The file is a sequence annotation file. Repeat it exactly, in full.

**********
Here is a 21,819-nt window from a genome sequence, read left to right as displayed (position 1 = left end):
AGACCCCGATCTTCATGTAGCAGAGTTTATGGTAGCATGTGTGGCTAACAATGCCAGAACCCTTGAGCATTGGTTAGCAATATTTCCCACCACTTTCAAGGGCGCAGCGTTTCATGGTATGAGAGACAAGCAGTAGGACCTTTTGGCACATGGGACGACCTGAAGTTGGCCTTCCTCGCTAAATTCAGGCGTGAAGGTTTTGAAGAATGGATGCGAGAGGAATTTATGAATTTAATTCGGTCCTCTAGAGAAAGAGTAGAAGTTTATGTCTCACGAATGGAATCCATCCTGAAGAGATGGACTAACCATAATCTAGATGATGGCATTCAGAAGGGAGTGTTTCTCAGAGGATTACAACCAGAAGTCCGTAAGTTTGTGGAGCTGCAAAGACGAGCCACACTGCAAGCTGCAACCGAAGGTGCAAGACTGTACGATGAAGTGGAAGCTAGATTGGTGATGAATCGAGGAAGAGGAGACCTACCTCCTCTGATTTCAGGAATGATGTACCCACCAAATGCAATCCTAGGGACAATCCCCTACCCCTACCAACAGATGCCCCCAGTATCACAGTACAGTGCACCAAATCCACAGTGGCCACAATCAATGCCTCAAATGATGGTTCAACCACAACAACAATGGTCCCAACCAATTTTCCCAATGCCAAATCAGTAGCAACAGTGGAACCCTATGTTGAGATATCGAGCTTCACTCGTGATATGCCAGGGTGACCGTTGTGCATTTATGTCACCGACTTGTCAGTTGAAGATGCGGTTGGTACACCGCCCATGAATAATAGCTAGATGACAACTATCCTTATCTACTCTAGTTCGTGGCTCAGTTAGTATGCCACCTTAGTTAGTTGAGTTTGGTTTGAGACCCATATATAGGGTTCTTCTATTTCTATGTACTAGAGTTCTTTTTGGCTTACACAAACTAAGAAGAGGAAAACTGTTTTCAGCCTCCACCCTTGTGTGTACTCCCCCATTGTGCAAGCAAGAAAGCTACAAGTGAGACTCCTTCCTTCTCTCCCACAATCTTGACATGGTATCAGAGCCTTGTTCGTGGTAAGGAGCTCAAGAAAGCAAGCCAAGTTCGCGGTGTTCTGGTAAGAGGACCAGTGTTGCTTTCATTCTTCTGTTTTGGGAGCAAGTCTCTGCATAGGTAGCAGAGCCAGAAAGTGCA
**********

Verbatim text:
Here is a 21,819-nt window from a genome sequence, read left to right as displayed (position 1 = left end):
AGACCCCGATCTTCATGTAGCAGAGTTTATGGTAGCATGTGTGGCTAACAATGCCAGAACCCTTGAGCATTGGTTAGCAATATTTCCCACCACTTTCAAGGGCGCAGCGTTTCATGGTATGAGAGACAAGCAGTAGGACCTTTTGGCACATGGGACGACCTGAAGTTGGCCTTCCTCGCTAAATTCAGGCGTGAAGGTTTTGAAGAATGGATGCGAGAGGAATTTATGAATTTAATTCGGTCCTCTAGAGAAAGAGTAGAAGTTTATGTCTCACGAATGGAATCCATCCTGAAGAGATGGACTAACCATAATCTAGATGATGGCATTCAGAAGGGAGTGTTTCTCAGAGGATTACAACCAGAAGTCCGTAAGTTTGTGGAGCTGCAAAGACGAGCCACACTGCAAGCTGCAACCGAAGGTGCAAGACTGTACGATGAAGTGGAAGCTAGATTGGTGATGAATCGAGGAAGAGGAGACCTACCTCCTCTGATTTCAGGAATGATGTACCCACCAAATGCAATCCTAGGGACAATCCCCTACCCCTACCAACAGATGCCCCCAGTATCACAGTACAGTGCACCAAATCCACAGTGGCCACAATCAATGCCTCAAATGATGGTTCAACCACAACAACAATGGTCCCAACCAATTTTCCCAATGCCAAATCAGTAGCAACAGTGGAACCCTATGTTGAGATATCGAGCTTCACTCGTGATATGCCAGGGTGACCGTTGTGCATTTATGTCACCGACTTGTCAGTTGAAGATGCGGTTGGTACACCGCCCATGAATAATAGCTAGATGACAACTATCCTTATCTACTCTAGTTCGTGGCTCAGTTAGTATGCCACCTTAGTTAGTTGAGTTTGGTTTGAGACCCATATATAGGGTTCTTCTATTTCTATGTACTAGAGTTCTTTTTGGCTTACACAAACTAAGAAGAGGAAAACTGTTTTCAGCCTCCACCCTTGTGTGTACTCCCCCATTGTGCAAGCAAGAAAGCTACAAGTGAGACTCCTTCCTTCTCTCCCACAATCTTGACATGGTATCAGAGCCTTGTTCGTGGTAAGGAGCTCAAGAAAGCAAGCCAAGTTCGCGGTGTTCTGGTAAGAGGACCAGTGTTGCTTTCATTCTTCTGTTTTGGGAGCAAGTCTCTGCATAGGTAGCAGAGCCAGAAAGTGCA